On indexing large databases for advanced data models

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Samoladas, Vasilis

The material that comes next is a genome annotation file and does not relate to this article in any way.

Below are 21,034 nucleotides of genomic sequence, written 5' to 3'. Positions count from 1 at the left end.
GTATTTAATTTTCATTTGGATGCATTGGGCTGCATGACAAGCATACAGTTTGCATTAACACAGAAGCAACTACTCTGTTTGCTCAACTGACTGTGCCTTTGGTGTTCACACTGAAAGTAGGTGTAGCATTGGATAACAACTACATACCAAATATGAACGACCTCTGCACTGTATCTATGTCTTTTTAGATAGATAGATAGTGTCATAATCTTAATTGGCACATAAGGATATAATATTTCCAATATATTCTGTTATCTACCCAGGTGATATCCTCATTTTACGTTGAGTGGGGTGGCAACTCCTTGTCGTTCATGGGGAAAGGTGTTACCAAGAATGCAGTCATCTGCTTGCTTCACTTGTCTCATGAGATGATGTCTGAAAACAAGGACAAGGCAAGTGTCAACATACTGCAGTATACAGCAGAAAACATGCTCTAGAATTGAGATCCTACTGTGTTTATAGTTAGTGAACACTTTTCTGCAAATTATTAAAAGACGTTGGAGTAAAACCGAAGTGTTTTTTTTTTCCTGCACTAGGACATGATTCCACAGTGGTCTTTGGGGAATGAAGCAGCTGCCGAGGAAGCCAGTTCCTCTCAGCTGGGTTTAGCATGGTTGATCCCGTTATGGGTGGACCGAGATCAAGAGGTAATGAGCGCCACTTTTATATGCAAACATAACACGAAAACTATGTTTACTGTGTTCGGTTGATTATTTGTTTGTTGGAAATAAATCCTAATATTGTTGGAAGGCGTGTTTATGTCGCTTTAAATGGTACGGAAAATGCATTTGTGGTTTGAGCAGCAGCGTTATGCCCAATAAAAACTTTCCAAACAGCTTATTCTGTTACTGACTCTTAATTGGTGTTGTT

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In the last decade, the relational data model has been extended in numerous ways, including geographic information systems, abstract data types and object models, constraint and temporal databases, and on-line analytical processing. We study the indexing requirements of these data models. In many cases, these requirements are fulfilled by efficient techniques for multidimensional range search. Previous techniques for multidimensional range search, such as the R-tree and its variants, are based on ad hoc assumptions on the nature of the workloads they index, and have been known to suffer from reduced scalability and robustness. We adopt an alternative approach; our study focuses on techniques that provide worst-case performance guarantees, and thus overcome these deficiencies. iii Indexability, proposed by Hellerstein, Koutsoupias and Papadimitriou, is a novel memory model for external memory. In indexability, the complexity of indexing is quantified by two parameters: storage redundancy and access overhead. Indexability focuses on the inherent trade-off between these two parameters. We study multidimensional range search under indexability. Our results are of two kinds; indexing schemes for various problems, and corresponding lower bounds. We develop indexing schemes for interval management, multidimensional arrays, and various types of planar range search. We derive a lower-bounds theorem for arbitrary indexing schemes, and apply it to multidimensional range search, proving most of our indexing schemes to be optimal. We then leverage our theoretical work to the design of access methods. We solve the long-standing open problem of an optimal external-memory priority search tree. Our structure, the EPS-tree, is based on indexability results. We also explore dynamization, and develop techniques with optimal amortized and worst-case cost. We implement and evaluate experimentally our access method. Our experiments demonstrate that EPS-trees achieve excellent search and update performance, comparable to that of B+-trees on one-dimensional datasets. Our experiments with large datasets demonstrate the scalability and robustness of our techniques. We also affirm the relevance of space-I/O trade-off in achieving high indexing performance. We conclude that the EPS-tree is an efficient, robust access method for a wide range of problems. Its success affirms the merits of systematic use of redundancy, and nominates indexability as a prominent methodology



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